Help make Kirkcaldy bloom ahead of national judging

Members of Growing Kirkcaldy have been working in the town's Volunteers Green. Pic:  Walter Neilson.
Members of Growing Kirkcaldy have been working in the town's Volunteers Green. Pic: Walter Neilson.

Locals in Kirkcaldy are being urged to help the town look its best ahead of a visit by Britain In Bloom judges next month.

The appeal comes from members of Growing Kirkcaldy, the group which promotes and develops horticultural projects in the town, before their work comes under the microscope of judges on August 2.

Alice Soper and Judith Kerr of Growing Kirkcaldy with fellow members on Kirkcaldy Promenade. Pic: Walter Neilson.

Alice Soper and Judith Kerr of Growing Kirkcaldy with fellow members on Kirkcaldy Promenade. Pic: Walter Neilson.

Growing Kirkcaldy is one of just three Fife groups chosen to represent Scotland in the prestigious Britain in Bloom finals this year.

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Growing Kirkcaldy's colourful display in front of the pumping station in Charlotte Street. Pic:  Walter Neilson.

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And it joins 70 other groups from the across the UK to compete across 12 categories to be selected as the cleanest, greenest and most beautiful place in the country.

Judith Kerr, secretary of Growing Kirkcaldy, said they have been working hard over the last few months to add a splash of colour to the town, with a particular focus on creating a ‘colour corridor’.

She said: “We have been developing a colour corridor from the bottom of Charlotte Street up Nicol Street to the Beveridge Park.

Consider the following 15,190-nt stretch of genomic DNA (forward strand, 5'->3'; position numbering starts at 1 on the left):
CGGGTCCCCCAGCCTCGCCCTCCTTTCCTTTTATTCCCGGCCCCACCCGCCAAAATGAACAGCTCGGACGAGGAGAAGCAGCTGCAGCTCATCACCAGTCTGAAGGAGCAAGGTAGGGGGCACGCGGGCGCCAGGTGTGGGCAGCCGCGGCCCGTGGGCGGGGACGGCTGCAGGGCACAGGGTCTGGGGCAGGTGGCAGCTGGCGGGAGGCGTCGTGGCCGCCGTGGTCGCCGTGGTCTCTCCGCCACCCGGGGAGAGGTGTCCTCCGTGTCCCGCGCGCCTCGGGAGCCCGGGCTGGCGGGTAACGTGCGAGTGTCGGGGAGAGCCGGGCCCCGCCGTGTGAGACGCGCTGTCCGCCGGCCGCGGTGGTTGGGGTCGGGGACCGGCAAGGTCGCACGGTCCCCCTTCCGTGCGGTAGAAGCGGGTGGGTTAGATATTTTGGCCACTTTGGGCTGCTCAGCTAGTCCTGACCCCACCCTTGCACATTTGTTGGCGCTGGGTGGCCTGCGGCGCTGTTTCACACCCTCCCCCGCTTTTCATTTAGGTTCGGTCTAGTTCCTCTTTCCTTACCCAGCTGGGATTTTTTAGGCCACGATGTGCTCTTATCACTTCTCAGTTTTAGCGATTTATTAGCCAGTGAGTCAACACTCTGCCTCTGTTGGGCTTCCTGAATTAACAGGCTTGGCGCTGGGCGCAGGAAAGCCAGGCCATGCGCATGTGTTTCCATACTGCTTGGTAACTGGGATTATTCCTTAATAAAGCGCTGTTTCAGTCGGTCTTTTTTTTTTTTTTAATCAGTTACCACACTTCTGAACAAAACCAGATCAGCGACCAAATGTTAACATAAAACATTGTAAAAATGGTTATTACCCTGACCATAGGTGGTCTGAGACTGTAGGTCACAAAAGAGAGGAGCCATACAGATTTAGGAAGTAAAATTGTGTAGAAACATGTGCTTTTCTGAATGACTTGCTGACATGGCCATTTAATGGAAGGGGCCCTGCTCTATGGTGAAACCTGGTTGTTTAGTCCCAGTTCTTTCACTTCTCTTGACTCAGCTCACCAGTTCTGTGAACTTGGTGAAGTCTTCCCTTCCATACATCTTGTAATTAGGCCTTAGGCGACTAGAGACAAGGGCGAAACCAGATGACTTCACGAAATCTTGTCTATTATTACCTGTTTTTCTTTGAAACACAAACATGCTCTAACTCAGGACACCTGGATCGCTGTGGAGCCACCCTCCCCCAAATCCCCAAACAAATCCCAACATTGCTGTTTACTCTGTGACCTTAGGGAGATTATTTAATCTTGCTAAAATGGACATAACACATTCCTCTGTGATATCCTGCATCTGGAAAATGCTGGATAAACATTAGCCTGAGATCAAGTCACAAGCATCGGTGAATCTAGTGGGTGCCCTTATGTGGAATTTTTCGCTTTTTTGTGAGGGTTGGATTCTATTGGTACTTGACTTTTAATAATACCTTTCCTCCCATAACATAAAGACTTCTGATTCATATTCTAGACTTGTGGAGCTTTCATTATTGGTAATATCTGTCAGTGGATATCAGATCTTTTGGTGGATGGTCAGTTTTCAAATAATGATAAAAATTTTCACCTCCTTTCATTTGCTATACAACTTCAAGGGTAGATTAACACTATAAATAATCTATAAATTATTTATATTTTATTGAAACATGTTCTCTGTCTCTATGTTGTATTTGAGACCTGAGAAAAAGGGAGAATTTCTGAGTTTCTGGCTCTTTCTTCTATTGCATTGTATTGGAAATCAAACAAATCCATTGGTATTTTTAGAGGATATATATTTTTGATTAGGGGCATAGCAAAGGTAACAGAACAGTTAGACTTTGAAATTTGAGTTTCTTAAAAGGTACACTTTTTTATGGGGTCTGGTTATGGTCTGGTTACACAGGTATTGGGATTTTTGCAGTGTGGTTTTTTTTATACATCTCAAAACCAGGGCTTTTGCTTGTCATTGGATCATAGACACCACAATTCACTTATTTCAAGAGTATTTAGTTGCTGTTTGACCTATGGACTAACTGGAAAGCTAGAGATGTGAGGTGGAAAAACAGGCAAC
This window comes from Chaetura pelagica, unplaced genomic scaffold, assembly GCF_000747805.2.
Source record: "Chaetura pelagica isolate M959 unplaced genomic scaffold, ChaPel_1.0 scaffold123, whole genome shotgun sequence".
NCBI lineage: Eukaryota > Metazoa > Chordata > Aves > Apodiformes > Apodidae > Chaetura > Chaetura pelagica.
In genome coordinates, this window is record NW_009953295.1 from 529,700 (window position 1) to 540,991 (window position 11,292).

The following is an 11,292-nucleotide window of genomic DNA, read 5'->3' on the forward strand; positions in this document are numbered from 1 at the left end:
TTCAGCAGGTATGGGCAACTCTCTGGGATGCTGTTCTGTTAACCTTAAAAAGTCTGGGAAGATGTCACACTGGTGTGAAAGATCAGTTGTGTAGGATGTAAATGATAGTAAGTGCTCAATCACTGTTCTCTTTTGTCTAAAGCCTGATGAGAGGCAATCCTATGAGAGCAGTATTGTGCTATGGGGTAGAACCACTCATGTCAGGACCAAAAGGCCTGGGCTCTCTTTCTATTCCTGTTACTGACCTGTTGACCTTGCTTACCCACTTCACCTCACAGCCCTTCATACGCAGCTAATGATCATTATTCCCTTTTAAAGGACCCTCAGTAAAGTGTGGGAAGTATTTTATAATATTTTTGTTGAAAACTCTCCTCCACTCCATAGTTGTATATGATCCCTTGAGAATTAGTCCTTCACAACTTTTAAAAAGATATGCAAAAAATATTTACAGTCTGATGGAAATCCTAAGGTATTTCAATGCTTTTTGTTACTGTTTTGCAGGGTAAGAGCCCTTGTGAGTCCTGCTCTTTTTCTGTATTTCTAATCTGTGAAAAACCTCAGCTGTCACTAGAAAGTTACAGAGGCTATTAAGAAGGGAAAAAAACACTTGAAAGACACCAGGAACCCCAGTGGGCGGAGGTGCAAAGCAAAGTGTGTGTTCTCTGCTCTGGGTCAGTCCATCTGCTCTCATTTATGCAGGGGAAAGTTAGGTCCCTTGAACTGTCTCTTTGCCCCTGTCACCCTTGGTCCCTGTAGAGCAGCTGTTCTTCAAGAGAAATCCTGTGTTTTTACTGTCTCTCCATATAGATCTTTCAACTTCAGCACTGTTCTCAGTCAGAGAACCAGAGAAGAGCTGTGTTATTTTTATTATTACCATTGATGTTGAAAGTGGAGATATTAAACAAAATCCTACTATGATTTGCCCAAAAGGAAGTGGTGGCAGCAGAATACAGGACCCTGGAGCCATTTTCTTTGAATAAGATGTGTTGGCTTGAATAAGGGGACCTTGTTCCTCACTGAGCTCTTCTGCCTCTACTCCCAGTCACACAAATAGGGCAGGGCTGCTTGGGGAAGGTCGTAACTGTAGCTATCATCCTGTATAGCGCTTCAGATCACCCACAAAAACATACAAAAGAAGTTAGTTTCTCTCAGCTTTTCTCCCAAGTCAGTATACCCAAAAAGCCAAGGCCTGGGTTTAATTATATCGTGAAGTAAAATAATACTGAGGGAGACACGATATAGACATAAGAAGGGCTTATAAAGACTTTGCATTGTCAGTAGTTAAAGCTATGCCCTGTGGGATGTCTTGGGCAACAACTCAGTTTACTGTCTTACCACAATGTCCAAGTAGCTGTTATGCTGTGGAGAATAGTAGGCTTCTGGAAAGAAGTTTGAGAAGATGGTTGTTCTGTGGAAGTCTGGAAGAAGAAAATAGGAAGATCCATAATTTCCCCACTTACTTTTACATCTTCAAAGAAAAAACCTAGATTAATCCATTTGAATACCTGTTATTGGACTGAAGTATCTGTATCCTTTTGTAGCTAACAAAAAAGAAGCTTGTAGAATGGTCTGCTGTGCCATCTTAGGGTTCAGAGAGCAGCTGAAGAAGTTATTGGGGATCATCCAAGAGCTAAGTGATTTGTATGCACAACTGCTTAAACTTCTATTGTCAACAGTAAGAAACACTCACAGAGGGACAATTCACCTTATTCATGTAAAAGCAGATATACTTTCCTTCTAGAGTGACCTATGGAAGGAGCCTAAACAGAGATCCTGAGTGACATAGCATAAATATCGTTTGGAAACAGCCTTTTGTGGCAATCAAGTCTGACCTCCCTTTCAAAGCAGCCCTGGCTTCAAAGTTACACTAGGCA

Growing Kirkcaldy is a finalist in the Britain in Bloom competition.

Growing Kirkcaldy is a finalist in the Britain in Bloom competition.

“We have cleared beds and done replanting at the roadside in front of the Charlotte Street pumping station as well as at the island opposite The Duchess pub and filling the barrier baskets at the flats in Nicol Street.

“We have also planted lavender in Volunteers Green with a bed at Bennochy Bridge cleared and planted with donated sustainable plants.”

The group has been developing a stumpery in the grounds of Kirkcaldy Galleries where they intend to start planting different ferns in September to celebrate the town’s links with coal mining.

The members have had a lot of support from Fife Council’s parks and open spaces staff who helped them clear undergrowth in the area, bring logs and start work on the stumpery.

Judith said: “We would like to congratulate the parks and open spaces team on their work such as the bedding at the War Memorial and the baskets, planters and roundabouts around the town the latter being helped by the businesses who sponsor them.

“We would also like to acknowledge the work done by the Adult Basic Learning group which has planted and cared for the EATS bed at the Town House. It is looking fantastic.”

Judith said they have also been working closely with groups in other parts of Kirkcaldy with the overall goal of enhancing the town as a whole.